Capital Faces Overpopulation of Domestic Animals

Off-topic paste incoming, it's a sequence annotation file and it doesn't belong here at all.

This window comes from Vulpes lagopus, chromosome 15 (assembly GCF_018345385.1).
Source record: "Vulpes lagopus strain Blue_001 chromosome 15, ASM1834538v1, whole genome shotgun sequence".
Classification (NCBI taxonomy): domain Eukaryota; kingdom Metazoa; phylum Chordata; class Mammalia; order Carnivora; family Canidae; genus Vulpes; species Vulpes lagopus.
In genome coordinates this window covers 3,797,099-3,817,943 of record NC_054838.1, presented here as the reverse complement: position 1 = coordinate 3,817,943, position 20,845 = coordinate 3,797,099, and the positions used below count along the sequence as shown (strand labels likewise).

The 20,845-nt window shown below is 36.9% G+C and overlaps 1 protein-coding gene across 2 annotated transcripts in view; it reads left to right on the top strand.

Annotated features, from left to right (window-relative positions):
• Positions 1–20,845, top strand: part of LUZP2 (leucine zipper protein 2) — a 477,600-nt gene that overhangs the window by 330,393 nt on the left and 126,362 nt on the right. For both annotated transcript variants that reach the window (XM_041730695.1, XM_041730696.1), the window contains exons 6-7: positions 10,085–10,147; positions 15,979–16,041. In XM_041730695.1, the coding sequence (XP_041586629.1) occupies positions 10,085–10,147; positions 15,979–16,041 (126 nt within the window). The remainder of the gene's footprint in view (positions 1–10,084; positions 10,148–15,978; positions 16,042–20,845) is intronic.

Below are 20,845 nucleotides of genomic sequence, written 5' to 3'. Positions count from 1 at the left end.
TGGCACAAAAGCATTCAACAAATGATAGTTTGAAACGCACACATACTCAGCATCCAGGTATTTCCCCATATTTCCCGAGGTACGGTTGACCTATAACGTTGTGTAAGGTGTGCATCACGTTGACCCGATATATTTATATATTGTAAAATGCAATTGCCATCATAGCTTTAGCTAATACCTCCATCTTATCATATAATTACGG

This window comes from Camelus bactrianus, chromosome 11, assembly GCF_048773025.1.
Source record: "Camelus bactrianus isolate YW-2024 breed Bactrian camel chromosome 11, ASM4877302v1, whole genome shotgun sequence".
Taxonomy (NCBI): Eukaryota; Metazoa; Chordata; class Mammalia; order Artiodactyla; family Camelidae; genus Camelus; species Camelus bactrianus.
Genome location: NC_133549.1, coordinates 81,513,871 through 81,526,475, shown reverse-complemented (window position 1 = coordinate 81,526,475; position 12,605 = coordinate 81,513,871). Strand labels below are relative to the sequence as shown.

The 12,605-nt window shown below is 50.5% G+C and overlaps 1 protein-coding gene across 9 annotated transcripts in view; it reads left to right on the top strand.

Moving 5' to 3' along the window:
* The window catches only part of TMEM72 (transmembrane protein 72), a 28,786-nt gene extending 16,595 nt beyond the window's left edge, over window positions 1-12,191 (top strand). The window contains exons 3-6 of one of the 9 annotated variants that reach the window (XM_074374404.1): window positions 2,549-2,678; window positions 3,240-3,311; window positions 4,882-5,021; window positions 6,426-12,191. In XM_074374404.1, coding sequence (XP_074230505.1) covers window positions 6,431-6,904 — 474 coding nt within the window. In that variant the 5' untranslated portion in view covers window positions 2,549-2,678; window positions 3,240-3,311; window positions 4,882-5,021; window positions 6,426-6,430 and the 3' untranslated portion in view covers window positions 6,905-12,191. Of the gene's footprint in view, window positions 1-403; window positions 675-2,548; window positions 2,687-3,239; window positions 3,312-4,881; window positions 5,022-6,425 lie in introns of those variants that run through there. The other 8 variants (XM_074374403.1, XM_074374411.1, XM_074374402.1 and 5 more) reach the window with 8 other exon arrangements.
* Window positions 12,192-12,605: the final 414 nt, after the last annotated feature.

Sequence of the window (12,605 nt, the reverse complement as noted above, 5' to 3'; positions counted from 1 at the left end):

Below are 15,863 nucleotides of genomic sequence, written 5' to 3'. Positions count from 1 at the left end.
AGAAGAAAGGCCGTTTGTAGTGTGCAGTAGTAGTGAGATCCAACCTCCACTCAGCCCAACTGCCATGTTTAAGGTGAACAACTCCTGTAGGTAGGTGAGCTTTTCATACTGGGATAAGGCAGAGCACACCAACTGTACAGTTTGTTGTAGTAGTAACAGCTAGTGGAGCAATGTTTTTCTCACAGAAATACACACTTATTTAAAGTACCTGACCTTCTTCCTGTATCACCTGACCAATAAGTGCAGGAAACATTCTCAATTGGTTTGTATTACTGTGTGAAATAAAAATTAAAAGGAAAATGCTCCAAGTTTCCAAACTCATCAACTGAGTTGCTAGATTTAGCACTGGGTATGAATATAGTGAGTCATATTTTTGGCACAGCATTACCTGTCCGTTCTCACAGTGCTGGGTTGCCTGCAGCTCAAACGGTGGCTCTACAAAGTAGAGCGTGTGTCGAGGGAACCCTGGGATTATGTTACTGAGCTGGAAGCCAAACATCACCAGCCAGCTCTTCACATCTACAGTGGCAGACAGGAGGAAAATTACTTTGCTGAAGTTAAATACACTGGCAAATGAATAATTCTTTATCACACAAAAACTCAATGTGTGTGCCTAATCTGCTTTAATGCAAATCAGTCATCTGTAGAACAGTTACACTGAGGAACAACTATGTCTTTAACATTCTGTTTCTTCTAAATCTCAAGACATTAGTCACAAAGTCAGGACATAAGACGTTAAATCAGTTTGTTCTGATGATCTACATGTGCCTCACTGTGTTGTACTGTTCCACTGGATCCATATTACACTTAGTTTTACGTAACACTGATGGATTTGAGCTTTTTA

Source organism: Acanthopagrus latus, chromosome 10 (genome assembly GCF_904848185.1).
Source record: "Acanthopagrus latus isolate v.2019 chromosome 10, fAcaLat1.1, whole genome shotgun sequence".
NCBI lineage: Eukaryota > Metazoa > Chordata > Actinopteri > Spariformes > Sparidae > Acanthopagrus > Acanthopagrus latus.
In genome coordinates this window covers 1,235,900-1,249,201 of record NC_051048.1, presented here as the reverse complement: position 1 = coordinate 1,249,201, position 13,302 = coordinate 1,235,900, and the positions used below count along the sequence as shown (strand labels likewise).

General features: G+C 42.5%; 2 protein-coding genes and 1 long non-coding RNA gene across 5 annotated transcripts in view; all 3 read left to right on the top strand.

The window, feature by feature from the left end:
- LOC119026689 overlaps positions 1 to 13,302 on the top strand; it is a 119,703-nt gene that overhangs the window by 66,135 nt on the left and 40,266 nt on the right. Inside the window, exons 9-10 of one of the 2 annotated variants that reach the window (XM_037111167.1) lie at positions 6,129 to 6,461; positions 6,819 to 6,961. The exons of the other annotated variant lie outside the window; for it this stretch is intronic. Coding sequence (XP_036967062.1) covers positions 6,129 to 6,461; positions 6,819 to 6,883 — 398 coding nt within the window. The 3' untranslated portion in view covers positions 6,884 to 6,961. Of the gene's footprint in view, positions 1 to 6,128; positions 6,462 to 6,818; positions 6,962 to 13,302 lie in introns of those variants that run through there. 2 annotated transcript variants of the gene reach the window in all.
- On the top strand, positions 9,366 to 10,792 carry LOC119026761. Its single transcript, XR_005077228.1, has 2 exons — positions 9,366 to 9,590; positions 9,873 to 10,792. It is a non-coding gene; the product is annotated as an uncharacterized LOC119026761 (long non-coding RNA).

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By Frederick Philander WINDHOEK Windhoek residents were yesterday warned against a potential explosion of domestic animals if the breeding habits of dogs and cats are not drastically curtailed. The warning came from the manager of the Society for the Prevention of Cruelty to Animals (SPCA), Erica Hecker. “Since the beginning of the festive season in December, we are sitting with an overload of hundreds of stray, mishandled and surrendered dogs and cats in our limited number of kennels. We are still anxiously waiting on people to come and collect their domestic pets. Otherwise, we will have to euthanize them,” said Hecker, who has been managing the SPCA for the past 15 months. According to Hecker, wrong breeding methods, especially of late in the western suburbs of the capital, cause the most problems. “Many of the informal settlements have become the breeding ground for a large percentage of all domestic animals in the capital, in most cases with two litters of puppies per year. “There is a tendency among dog and cat owners not to have their animals vaccinated or castrated to keep breeding in check. Many of these animals are brought to the SPCA as mishandled animals by the public and the City Police,” she said in a New Era interview. At the time of the interview, members of the City Police brought to the kennels one such stray dog from Eldorado Park. Presently, the SPCA has 16 sick and neglected dogs in its medical care suffering from tick-bite fever. “Treating these stray animals medically costs money, something we don’t have. We operate on an annual shoestring budget consisting of a limited amount of money basically to pay for electricity owing to the City Council. As charity workers, the bulk of our financial support normally comes in by way of donations from the public,” she said. Last year alone, the SPCA had to cope with more than 1ÃÆ’Æ‘ÀÃ…ÃÆ”šÃ‚ 300 stray and surrendered dogs and more than 600 domestic cats. “We basically receive up to 120 stray dogs and 50 cats per month, with a 25% increase in December due to the summer holidays. You know, everyone coming to buy one of the animals from the SPCA normally asks for a big watchdog, but many people neglect to properly look after these dogs. People go on holiday and these pets become stray animals, a very sad situation,” she asserted. In her view, one way of curtailing the possession of domestic animals in the capital is to increase the cost of dog ownership licences. “This is the only way the boom in domestic animals will probably be controlled. My staff and I, primarily animal lovers, do not have the capacity to cope with all these stray and sometimes cruelly-treated animals,” said Hecker, who revealed that the SPCA in the past also had to deal with wild animals and ill-treated horses brought in by farmers or members of the public. Since the organization’s inception in the 1950s, the SPCA from time to time launches campaigns to inform the public on how to treat animals as pets. “Other than a small grant from the Windhoek Municipality, we are solely dependent on the goodwill and the generosity of the public and the funds we can raise from our boarding kennels, providing a haven for thousands of animals that would otherwise be on the streets reproducing, starving and dying. The SPCA has no fixed monthly income in its ongoing challenge to help more animals. That is why we need the support of the public,” Hecker concluded.